Thoughts on Idolatry: “Dear Children keep yourselves from idols,” writes John, the apostle/elder at the end of his life. One of the things that struck me about the Twenty One Pilots set, not mentioned above, is that it was so clean. I heard no swearing or sexually inappropriate talk or lyrics. (That might have happened, but if it did, it went over my head.) As noted above, the guys in the group both profess to be Christians, and Christian imagery and theology can be found peppered all throughout their music. There are many, many worse bands for my daughter to name as her favorite. Some of my favorites from my teenage years (Guns and Roses, REM, Metallica, etc.) all make that list. I am not really concerned with the lyrics of Twenty One Pilots songs (perhaps some quibbles here and there…) My MAIN concern is a heart issue. An idolatry issue. We can like things – even things that aren’t obviously sinful – too much. When Christians elevate worldly things – even seemingly neutral ones – to a high platform in our lives, we run the risk of idolatry. Tim Keller defines idolatry thusly:
“An idol is whatever you look at and say, in your heart of hearts, “If I have that, then I’ll feel my life has meaning, then I ‘ll know I have value, then I’ll feel significant and secure.” There are many ways to describe that kind of relationship to something, but perhaps the best one is worship.” – Tim Keller in Counterfeit Gods.
On the way out of the concert, as I was reflecting on how great a show it was – and how absolutely into Twenty One Pilots everybody there seemed, I heard one young man in his twenties literally say, “Praise be Twenty One Pilots. Praise be Tyler and Josh.” Now – he was probably kidding around a little bit, but it struck me so much that I stopped walking and texted myself his quote so I wouldn’t forget it. The concert was great. Tyler and Josh seem like great guys. But they are not worthy of worship and adulation – no human is – and I saw way too much of what might otherwise pass for worship at that concert.
“Love the Lord your God with all your heart, with all your soul, and with all your mind. This is the greatest and most important command.” -Jesus, Matthew 22:37-38
The most important thing in the world, according to Jesus, is to love God with ALL of your heart, mind, soul and strength. It is impossible to do that while also loving other things – anything – with all of your heart. I don’t believe that listening to music is sinful – music that does not obviously advocate sin and rebellion against God, that is. However, even seemingly neutral things can hinder people in their pursuit of God:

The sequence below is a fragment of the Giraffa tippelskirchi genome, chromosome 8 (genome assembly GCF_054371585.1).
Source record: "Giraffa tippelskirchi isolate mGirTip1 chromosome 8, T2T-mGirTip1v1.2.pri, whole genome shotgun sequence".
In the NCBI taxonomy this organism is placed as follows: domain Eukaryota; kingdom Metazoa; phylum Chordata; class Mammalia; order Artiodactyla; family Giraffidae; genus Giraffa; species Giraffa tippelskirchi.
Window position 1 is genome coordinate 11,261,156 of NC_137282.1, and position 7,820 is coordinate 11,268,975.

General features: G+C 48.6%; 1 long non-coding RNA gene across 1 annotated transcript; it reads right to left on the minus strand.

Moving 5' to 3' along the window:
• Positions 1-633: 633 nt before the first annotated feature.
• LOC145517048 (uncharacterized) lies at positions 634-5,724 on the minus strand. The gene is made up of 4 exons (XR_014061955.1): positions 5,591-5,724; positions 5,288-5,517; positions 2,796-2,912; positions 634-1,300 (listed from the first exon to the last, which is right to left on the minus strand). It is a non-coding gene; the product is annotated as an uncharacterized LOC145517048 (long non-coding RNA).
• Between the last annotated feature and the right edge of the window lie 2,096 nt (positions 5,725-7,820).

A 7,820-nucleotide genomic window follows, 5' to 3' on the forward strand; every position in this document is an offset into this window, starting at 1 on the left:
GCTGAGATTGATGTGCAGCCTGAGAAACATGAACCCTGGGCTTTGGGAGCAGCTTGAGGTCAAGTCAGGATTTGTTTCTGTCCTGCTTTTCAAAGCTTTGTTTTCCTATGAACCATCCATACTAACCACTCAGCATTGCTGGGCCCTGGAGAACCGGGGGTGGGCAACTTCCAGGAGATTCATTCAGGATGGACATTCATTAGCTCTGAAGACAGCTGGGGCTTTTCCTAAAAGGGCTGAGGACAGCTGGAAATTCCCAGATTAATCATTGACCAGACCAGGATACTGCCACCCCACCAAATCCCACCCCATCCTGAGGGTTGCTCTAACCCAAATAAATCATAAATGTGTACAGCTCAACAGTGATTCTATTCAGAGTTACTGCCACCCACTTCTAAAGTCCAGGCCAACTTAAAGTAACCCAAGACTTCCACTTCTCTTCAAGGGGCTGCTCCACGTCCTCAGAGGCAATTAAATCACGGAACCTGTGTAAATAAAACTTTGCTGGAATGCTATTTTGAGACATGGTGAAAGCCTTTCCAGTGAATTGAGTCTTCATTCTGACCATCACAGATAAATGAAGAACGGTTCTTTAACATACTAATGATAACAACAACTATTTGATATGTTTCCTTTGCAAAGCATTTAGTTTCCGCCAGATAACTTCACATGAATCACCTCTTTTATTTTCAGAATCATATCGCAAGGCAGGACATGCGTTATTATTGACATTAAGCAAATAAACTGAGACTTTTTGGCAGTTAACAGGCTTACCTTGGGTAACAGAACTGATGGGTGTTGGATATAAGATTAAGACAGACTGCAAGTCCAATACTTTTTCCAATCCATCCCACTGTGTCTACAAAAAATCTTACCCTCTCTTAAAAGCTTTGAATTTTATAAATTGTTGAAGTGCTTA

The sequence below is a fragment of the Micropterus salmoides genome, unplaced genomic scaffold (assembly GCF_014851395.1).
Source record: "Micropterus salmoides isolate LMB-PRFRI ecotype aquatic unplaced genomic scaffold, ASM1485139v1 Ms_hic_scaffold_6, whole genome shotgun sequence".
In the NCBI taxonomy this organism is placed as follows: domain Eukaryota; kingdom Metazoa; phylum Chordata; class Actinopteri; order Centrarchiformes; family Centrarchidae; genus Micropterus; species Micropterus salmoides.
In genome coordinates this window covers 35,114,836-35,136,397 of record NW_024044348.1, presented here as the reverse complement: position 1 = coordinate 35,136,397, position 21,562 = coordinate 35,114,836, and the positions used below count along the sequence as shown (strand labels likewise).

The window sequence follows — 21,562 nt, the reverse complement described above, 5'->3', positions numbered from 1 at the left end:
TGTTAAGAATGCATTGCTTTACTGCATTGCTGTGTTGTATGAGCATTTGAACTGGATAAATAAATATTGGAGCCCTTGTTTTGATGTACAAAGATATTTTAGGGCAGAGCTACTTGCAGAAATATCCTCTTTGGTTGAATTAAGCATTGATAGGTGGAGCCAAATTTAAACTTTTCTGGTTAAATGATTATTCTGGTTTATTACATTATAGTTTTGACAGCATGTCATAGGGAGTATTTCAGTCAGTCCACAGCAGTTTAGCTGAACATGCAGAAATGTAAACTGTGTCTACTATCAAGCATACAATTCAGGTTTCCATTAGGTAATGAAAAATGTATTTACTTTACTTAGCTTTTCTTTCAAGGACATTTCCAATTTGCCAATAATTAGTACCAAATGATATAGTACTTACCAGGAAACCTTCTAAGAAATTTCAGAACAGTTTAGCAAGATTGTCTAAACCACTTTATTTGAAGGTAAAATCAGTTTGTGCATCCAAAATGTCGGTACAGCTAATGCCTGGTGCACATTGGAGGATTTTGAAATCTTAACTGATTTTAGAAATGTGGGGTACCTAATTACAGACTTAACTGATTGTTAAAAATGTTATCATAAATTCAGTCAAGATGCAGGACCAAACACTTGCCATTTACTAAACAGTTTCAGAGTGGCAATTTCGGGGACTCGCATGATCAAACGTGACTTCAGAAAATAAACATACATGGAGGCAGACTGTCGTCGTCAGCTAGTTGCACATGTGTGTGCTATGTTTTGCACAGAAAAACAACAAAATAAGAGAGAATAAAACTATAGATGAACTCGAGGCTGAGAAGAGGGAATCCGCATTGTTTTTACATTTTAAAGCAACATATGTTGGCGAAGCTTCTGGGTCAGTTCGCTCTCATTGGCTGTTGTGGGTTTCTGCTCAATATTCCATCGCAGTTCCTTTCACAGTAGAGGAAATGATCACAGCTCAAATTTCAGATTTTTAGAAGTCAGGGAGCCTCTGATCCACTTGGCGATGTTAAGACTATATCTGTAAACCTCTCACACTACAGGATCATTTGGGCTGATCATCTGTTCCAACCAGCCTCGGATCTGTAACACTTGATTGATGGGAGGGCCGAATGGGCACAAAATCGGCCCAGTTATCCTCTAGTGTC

“Therefore, since we are surrounded by so great a cloud of witnesses, let us also lay aside every weight, and sin which clings so closely, and let us run with endurance the race that is set before us, looking to Jesus, the founder and perfecter of our faith, who for the joy that was set before him endured the cross.”Hebrews 12:1-2
The Bible teaches that sin can entangle and hinder us from running our race with endurance. Here’s the thing – WEIGHT, in Hebrews 12, is a hindrance that is NOT SIN. Listening to music isn’t necessarily sinful, but idolatry is not merely when we do bad things, but when we elevate ANYTHING that is not an ultimate, Kingdom thing, to an ultimate level. Idolatry is when we elevate other things to the level of God things – to the level of utmost importance. This is obvious sin, and danger. Having an ultimate love for Twenty One Pilots, or music, or football, or food, or anything can be a WEIGHT that tremendously hinders the love and pursuit of God. Something can not be an obvious sin and can still KEEP US FROM RUNNING THE RACE WITH ENDURANCE. Weight causes fatigue and robs endurance. Fatigue hinders love. Lack of love literally hinders EVERY part of the Kingdom. Thus, says John:
“Dear Children, keep yourselves from idols.” 1 John 5:21
If there was a better English language writer of the past 100 years than C.S. Lewis, I am quite unaware of them. Very few writers have possessed Lewis’ ability to craft a sentence quite so well. As such, I have long valued his advice to would-be writers, and am glad that he regularly doled out such writing wisdom to those who sent him letters during his lifetime.
One such letter was written to a young girl named Joan who aspired to be a writer one day. In his reply to young Joan, Lewis gave the following solid instruction that is equal parts grammar and style:
1. Always try to use the language so as to make quite clear what you mean and make sure your sentence couldn’t mean anything else.
2. Always prefer the plain direct word to the long, vague one. Don’t implement promises, but keep them.
3. Never use abstract nouns when concrete ones will do. If you mean ‘more people died’ don’t say ‘mortality rose’
4. In writing. Don’t use adjectives which merely tell us how you want us to feel about the thing you are describing. I mean, instead of telling us a thing was ‘terrible’, describe it so that we’ll be terrified. Don’t say it was ‘delightful’: make us say ‘delightful’ when we’ve read the description. You see, all those words, (horrifying, wonderful, hideous, exquisite) are only like saying to your readers ‘Please will you do my job for me.’
5. Don’t use words too big for the subject. Don’t say ‘infinitely’ when you mean ‘very’: otherwise you’ll have no word left when you want to talk about something really infinite.
I find Lewis’ advice still holds up quite well today…don’t you?
Source: C. S. Lewis, The Collected Letters of C. S. Lewis, ed. Walter Hooper, vol. 3 (New York: HarperCollins e-books; HarperSanFrancisco, 2004–2007), 766.